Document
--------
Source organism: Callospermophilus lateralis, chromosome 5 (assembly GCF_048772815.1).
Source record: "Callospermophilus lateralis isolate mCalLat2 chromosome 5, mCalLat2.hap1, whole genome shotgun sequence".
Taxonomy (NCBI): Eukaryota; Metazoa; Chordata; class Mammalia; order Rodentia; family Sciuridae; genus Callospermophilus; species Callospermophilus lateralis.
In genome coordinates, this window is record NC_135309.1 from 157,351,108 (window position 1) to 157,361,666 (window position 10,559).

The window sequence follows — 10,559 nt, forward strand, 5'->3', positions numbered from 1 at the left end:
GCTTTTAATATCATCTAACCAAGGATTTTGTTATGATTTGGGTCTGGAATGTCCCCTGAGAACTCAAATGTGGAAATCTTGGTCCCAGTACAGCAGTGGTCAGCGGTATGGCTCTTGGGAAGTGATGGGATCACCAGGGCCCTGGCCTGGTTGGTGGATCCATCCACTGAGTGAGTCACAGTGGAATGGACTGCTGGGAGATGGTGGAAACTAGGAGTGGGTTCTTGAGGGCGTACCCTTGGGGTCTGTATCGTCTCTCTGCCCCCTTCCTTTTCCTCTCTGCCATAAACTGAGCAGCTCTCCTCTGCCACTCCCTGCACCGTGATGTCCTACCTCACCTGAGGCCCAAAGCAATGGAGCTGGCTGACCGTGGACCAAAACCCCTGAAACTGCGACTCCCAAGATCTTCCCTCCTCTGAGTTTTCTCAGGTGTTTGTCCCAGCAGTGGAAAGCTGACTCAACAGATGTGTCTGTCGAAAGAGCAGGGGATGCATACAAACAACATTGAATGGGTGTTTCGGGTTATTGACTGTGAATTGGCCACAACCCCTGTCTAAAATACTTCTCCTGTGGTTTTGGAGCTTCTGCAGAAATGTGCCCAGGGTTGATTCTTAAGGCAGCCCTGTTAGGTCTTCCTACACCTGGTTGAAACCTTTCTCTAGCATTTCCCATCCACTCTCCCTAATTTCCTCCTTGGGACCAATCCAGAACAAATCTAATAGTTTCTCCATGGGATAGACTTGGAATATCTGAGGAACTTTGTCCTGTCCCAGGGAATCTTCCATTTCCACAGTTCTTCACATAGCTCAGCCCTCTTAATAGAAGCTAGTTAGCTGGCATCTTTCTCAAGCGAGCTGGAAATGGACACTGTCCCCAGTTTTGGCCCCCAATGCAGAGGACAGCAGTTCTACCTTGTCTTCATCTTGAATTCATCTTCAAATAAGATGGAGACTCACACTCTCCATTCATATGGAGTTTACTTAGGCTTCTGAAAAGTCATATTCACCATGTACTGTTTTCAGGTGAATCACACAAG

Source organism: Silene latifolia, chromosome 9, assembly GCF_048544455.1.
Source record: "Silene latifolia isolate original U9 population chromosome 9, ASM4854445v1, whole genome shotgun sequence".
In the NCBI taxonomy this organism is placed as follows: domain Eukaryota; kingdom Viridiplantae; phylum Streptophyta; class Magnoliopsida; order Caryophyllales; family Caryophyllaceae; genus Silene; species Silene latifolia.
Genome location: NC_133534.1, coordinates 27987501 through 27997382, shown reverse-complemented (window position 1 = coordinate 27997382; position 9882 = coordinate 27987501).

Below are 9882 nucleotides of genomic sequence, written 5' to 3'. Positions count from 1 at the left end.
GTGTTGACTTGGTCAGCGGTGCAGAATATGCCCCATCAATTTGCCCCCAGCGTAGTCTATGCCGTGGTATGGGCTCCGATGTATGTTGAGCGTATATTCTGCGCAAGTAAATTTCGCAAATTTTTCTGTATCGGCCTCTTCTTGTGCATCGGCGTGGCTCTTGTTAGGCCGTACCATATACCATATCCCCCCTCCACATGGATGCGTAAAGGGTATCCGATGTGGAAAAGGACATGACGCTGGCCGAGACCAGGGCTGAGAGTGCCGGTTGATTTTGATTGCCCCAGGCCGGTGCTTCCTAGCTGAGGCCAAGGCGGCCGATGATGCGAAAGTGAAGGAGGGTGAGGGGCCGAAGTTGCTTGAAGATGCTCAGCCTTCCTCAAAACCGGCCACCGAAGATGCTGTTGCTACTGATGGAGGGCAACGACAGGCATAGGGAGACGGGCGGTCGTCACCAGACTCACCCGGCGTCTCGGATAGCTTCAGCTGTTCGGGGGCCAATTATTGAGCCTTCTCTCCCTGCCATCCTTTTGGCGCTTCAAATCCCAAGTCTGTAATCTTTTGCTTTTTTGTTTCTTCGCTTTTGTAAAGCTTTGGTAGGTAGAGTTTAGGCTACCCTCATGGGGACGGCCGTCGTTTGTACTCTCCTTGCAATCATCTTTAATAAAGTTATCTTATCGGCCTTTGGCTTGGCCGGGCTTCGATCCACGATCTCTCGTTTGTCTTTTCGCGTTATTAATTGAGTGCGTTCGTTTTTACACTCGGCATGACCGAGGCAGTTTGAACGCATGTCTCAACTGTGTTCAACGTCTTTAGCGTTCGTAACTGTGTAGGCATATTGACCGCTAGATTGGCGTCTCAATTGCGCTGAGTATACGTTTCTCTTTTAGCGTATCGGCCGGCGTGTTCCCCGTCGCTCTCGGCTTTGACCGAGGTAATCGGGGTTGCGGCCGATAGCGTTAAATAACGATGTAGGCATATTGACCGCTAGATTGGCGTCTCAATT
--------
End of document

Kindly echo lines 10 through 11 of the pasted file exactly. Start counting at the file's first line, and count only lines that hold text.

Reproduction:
Genome location: NC_133534.1, coordinates 27987501 through 27997382, shown reverse-complemented (window position 1 = coordinate 27997382; position 9882 = coordinate 27987501).

Below are 9882 nucleotides of genomic sequence, written 5' to 3'. Positions count from 1 at the left end.